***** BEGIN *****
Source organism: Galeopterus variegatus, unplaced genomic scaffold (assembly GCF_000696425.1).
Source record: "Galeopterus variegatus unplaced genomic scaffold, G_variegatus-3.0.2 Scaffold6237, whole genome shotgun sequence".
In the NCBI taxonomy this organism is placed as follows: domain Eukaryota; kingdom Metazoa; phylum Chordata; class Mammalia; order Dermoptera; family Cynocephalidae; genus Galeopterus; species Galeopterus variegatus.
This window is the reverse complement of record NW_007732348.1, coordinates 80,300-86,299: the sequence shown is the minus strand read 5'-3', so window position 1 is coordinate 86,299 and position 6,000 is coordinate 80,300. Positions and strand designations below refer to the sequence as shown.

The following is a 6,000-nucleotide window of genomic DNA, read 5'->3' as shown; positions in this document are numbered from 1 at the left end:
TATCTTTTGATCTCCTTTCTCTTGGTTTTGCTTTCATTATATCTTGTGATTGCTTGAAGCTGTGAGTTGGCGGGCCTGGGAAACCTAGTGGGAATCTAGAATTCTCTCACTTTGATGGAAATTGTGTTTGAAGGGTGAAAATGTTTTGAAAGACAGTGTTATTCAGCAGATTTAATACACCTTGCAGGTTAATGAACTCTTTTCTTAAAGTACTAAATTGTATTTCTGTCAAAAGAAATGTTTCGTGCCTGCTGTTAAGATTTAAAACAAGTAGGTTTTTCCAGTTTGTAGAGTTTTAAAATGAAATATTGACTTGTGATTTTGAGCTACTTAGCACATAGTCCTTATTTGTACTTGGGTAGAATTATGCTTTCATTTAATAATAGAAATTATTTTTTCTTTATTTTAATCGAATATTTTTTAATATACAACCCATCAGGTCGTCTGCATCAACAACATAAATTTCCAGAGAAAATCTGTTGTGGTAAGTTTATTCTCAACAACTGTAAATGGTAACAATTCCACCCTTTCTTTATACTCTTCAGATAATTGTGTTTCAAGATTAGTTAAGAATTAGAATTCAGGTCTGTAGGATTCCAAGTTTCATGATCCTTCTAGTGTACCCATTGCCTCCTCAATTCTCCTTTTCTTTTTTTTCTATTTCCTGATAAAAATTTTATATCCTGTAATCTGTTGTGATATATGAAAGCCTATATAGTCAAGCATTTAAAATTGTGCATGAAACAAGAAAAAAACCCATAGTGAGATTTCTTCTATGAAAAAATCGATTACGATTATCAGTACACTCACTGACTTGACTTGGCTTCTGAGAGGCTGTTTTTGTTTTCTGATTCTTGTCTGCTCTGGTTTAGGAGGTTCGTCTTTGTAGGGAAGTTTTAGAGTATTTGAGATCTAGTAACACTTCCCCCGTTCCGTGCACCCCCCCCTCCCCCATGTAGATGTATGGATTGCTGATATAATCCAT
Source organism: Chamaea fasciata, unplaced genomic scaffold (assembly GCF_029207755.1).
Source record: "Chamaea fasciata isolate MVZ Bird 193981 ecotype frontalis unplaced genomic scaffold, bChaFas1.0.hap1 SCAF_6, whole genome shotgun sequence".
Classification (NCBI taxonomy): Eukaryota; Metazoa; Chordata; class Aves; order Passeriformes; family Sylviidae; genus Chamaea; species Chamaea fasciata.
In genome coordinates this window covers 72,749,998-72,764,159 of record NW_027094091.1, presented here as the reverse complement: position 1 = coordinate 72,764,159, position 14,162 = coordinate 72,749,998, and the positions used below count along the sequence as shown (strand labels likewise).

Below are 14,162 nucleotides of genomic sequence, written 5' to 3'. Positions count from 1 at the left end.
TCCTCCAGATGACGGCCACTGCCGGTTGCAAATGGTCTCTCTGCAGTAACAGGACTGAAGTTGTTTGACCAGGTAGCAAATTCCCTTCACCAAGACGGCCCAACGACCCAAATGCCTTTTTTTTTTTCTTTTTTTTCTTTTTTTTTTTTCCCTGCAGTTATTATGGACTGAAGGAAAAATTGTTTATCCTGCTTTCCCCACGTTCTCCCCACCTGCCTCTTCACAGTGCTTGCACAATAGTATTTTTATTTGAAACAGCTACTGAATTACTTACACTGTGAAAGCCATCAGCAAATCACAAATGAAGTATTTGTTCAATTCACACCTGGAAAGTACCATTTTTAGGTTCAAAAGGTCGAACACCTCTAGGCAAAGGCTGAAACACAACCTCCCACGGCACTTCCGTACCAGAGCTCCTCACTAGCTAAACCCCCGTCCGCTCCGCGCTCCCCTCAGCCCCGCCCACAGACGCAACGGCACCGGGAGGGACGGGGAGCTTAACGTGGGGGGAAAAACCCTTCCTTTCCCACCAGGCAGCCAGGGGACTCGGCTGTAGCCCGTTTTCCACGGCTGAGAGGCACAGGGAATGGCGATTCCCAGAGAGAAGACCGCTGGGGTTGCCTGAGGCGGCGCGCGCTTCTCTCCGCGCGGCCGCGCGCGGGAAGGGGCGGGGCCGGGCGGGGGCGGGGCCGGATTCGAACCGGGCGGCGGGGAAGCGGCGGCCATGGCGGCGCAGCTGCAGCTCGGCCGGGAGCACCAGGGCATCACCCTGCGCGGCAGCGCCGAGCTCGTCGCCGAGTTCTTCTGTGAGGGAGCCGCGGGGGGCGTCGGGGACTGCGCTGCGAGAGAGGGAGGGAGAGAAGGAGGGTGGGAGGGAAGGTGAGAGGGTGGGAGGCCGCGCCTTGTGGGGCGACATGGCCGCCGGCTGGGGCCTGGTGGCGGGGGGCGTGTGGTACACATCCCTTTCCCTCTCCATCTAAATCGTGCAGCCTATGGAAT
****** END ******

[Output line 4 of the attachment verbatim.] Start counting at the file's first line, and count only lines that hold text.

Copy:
This window is the reverse complement of record NW_007732348.1, coordinates 80,300-86,299: the sequence shown is the minus strand read 5'-3', so window position 1 is coordinate 86,299 and position 6,000 is coordinate 80,300. Positions and strand designations below refer to the sequence as shown.